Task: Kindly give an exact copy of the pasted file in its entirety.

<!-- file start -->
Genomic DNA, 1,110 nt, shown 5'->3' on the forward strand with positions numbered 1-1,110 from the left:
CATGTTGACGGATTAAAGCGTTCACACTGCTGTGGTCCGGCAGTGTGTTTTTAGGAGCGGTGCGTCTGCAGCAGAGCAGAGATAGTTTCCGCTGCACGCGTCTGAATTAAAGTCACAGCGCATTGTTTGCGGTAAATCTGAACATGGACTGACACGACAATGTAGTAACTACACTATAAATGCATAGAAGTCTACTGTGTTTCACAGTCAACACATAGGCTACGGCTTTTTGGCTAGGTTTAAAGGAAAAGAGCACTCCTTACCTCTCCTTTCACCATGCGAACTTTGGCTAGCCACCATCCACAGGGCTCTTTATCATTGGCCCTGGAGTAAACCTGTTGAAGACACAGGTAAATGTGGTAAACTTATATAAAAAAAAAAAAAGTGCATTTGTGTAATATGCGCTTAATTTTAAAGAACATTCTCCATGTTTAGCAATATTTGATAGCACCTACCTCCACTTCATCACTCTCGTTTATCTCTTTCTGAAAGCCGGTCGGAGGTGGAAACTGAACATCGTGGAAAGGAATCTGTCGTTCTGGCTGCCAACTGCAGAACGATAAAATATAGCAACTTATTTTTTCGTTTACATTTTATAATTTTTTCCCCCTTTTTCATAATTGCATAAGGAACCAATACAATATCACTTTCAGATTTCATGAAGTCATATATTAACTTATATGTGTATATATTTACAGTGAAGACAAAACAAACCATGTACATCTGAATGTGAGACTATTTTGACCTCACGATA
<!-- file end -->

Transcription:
Genomic DNA, 1,110 nt, shown 5'->3' on the forward strand with positions numbered 1-1,110 from the left:
CATGTTGACGGATTAAAGCGTTCACACTGCTGTGGTCCGGCAGTGTGTTTTTAGGAGCGGTGCGTCTGCAGCAGAGCAGAGATAGTTTCCGCTGCACGCGTCTGAATTAAAGTCACAGCGCATTGTTTGCGGTAAATCTGAACATGGACTGACACGACAATGTAGTAACTACACTATAAATGCATAGAAGTCTACTGTGTTTCACAGTCAACACATAGGCTACGGCTTTTTGGCTAGGTTTAAAGGAAAAGAGCACTCCTTACCTCTCCTTTCACCATGCGAACTTTGGCTAGCCACCATCCACAGGGCTCTTTATCATTGGCCCTGGAGTAAACCTGTTGAAGACACAGGTAAATGTGGTAAACTTATATAAAAAAAAAAAAAGTGCATTTGTGTAATATGCGCTTAATTTTAAAGAACATTCTCCATGTTTAGCAATATTTGATAGCACCTACCTCCACTTCATCACTCTCGTTTATCTCTTTCTGAAAGCCGGTCGGAGGTGGAAACTGAACATCGTGGAAAGGAATCTGTCGTTCTGGCTGCCAACTGCAGAACGATAAAATATAGCAACTTATTTTTTCGTTTACATTTTATAATTTTTTCCCCCTTTTTCATAATTGCATAAGGAACCAATACAATATCACTTTCAGATTTCATGAAGTCATATATTAACTTATATGTGTATATATTTACAGTGAAGACAAAACAAACCATGTACATCTGAATGTGAGACTATTTTGACCTCACGATA